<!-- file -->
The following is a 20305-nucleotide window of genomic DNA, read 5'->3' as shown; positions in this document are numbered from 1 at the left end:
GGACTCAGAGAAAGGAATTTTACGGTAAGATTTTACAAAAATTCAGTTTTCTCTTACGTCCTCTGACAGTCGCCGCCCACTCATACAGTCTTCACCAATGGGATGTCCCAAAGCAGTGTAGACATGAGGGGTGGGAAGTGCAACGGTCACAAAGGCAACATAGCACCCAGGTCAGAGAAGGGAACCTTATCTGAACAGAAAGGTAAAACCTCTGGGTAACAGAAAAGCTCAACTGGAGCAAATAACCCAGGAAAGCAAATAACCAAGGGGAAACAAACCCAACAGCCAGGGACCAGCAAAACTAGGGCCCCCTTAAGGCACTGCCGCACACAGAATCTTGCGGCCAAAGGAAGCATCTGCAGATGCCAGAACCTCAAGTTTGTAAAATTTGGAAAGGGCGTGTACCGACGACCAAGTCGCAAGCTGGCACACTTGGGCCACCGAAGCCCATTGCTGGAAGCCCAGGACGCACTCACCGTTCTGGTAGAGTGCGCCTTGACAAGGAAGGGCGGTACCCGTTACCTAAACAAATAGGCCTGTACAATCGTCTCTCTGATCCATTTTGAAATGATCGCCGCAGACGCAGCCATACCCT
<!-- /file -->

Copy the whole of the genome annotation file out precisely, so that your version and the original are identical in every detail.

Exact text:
The following is a 20305-nucleotide window of genomic DNA, read 5'->3' as shown; positions in this document are numbered from 1 at the left end:
GGACTCAGAGAAAGGAATTTTACGGTAAGATTTTACAAAAATTCAGTTTTCTCTTACGTCCTCTGACAGTCGCCGCCCACTCATACAGTCTTCACCAATGGGATGTCCCAAAGCAGTGTAGACATGAGGGGTGGGAAGTGCAACGGTCACAAAGGCAACATAGCACCCAGGTCAGAGAAGGGAACCTTATCTGAACAGAAAGGTAAAACCTCTGGGTAACAGAAAAGCTCAACTGGAGCAAATAACCCAGGAAAGCAAATAACCAAGGGGAAACAAACCCAACAGCCAGGGACCAGCAAAACTAGGGCCCCCTTAAGGCACTGCCGCACACAGAATCTTGCGGCCAAAGGAAGCATCTGCAGATGCCAGAACCTCAAGTTTGTAAAATTTGGAAAGGGCGTGTACCGACGACCAAGTCGCAAGCTGGCACACTTGGGCCACCGAAGCCCATTGCTGGAAGCCCAGGACGCACTCACCGTTCTGGTAGAGTGCGCCTTGACAAGGAAGGGCGGTACCCGTTACCTAAACAAATAGGCCTGTACAATCGTCTCTCTGATCCATTTTGAAATGATCGCCGCAGACGCAGCCATACCCT